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stress in cats

What is stress? Is it always bad?

Stress is just another word for anxiety and worry. Being worried that something might attack you is a necessary part of being able to avoid it. If you didn’t care at all about situations where your life is at risk, you probably wouldn’t last long enough to pass on your genes. We would call that acute stress, a necessary system within the body which provides hormones that prepare the individual to face a challenge, often referred to as the fight or flight response.

However, these systems are not well adapted to dealing with long term stress. This type of stress plays a significant role in the development of emotional and physical problems in cats.

These systems start developing before the kitten is even born. If the mother has a stressful pregnancy, the kittens are more likely to develop stress related problems later on, even if they are given perfect homes. Kittens who lack early socialisation and opportunities to experience the sights, smells and sounds of a typical home, are likely to find life with us humans generally more challenging.

What stresses cats out and what are the signs?

A significant cause of stress in cats relates to their interactions with their own species. Domestic cats are a solitary species. They are responsible for their own survival and spend their lives constantly risk assessing, looking for the presence of threat and danger in every new location or social encounter. Therefore, a multi-cat household or living in an area where there are lots of cats can be very stressful for many felines.

They can also suffer stress by not being allowed to “be cats”. As humans, we tend to perceive that safety and love are the most important things, however being confined indoors, being bored or having restricted access to hiding places or litter trays, can be extremely stressful for some cats.

Signs of chronic stress in cats include the following:

  • Inappropriate urination or defecation
  • Urine spraying
  • Over-grooming
  • Pica - eating strange/ non-edible substances
  • Overeating/ under eating
  • Development of certain ailments such as urinary disease or hair loss.

What can we do to avoid our cats getting stressed?

Cats are only a semi-domesticated species. Your cat’s ability to choose, based on their likes and dislikes, is compromised when you are in sole charge of the decisions. If you base those decisions on human considerations or what you think should be important to your cat, then you will probably be making your cat’s life less than perfect. Here is a list of the things to consider in order to make your cat’s life with you as stress-free as possible:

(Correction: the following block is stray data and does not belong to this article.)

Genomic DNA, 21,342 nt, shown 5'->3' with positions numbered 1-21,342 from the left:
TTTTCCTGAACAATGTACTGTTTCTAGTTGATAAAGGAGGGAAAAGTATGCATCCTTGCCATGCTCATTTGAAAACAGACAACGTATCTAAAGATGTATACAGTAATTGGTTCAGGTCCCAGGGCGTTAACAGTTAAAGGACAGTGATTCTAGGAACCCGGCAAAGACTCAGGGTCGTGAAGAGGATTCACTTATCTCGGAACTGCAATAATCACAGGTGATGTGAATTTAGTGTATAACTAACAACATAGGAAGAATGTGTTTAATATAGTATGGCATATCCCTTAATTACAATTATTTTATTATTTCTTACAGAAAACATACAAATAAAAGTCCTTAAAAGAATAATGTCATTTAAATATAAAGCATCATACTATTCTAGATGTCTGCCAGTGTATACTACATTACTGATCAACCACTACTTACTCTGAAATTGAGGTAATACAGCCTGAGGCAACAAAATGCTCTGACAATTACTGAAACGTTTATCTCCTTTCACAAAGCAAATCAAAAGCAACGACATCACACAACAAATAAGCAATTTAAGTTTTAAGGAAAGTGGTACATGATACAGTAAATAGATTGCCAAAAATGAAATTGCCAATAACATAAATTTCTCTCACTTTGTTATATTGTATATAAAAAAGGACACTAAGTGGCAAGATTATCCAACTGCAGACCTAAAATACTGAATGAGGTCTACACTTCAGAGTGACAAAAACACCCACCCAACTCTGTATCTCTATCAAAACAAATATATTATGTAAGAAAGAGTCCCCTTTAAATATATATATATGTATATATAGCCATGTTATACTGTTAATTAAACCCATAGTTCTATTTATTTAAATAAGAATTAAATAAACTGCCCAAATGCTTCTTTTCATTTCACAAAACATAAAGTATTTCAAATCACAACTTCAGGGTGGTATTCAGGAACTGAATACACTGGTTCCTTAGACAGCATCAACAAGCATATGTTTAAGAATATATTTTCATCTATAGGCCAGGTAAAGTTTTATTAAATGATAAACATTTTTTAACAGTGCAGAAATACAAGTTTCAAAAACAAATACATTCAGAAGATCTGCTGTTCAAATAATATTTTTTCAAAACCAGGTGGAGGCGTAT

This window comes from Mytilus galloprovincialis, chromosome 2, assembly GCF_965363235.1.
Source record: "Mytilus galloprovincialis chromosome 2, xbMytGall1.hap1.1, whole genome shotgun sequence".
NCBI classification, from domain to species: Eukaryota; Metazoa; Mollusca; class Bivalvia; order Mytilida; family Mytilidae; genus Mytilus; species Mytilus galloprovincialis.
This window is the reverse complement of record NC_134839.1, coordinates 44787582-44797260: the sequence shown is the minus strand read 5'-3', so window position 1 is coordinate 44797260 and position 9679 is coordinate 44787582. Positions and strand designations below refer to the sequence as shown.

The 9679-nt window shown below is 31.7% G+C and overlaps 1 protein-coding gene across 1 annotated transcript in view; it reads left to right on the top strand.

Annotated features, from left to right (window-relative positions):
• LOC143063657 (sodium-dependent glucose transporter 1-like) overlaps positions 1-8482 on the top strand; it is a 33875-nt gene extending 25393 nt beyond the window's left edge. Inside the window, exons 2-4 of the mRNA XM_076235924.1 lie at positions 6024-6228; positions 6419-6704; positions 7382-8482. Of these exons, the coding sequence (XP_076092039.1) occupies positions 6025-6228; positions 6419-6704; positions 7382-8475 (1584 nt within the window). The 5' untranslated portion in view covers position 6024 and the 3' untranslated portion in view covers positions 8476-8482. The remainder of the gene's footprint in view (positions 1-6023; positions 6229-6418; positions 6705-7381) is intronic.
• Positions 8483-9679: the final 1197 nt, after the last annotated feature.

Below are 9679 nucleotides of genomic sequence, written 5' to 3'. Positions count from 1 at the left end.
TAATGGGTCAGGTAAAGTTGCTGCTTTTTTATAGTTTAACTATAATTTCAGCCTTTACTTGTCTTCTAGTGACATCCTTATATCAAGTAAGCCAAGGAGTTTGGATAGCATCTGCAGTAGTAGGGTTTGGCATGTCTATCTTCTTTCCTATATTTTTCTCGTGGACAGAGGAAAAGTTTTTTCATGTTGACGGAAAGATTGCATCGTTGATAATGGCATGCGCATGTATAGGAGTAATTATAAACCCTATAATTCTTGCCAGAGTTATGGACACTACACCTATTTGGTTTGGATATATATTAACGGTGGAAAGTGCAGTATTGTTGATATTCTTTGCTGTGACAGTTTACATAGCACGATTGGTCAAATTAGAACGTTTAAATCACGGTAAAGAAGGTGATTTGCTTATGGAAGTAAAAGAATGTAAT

• If your cat has no access to the outdoors, they cannot behave naturally. You must provide adequate, alternative stimulation so they do not become bored and frustrated.
  • Other cats. Think carefully about how many cats you have. By choice most cats would live as an “only” cat. If you have more than one cat always provide at least one each of food bowls, water bowls and litter trays.
  • Minimalistic homes. Open plan homes and clean lines with no clutter may be the basis of modern home style. However, it couldn’t be further removed from a cat's chosen habitat, with their preference being available camouflage and places to hide.
  • Cat flaps can be seen by cats as a vulnerable point in the defences of their territory where an intruder could gain access. Invest in a microchip enabled one to avoid the problem.
  • Choose an appropriate number of feeding bowls and if you have more than one cat, don’t make them all eat in a line. Cats generally prefer ceramic or glass dishes which are shallow.
  • Do not put the water bowls near the food. In nature cats would seek food and water on different excursions. Always fill bowls to the brim. Water fountains are great for cats too.
  • Provide high resting places with up and down access to provide haven. Also provide other hiding places, under beds, in cupboards so the choice of privacy is theirs.
  • Provide different types of beds in various locations, some cool, some warm such as radiator hammocks. Do not wash often as the familiar scent is important.
  • Litter trays should be provided in private areas or discreet corners which are not thoroughfares. Clean them out daily and wash at least once a week.
  • Scratching posts which are long enough for them to scratch at a stretch should be provided, in various locations.
  • Social contact with humans is welcomed by most cats but let your cat be the instigator. Do not irritate your cat!

Do fireworks cause stress in cats?

Anything that is out of the ordinary will be viewed with suspicion by your cat. Loud noises such as fireworks going off, will be frightening. Most cats will find somewhere safe to hide during displays if they are nearby. The best advice if you own cats and there is a firework display happening close to your home, would be to keep your cat indoors during the party or the display. Allow them to find a nice quiet place to hide and sleep until the festivities are over. It is not usually necessary to give cats medication under normal circumstances.

For further advice on pets and fireworks >

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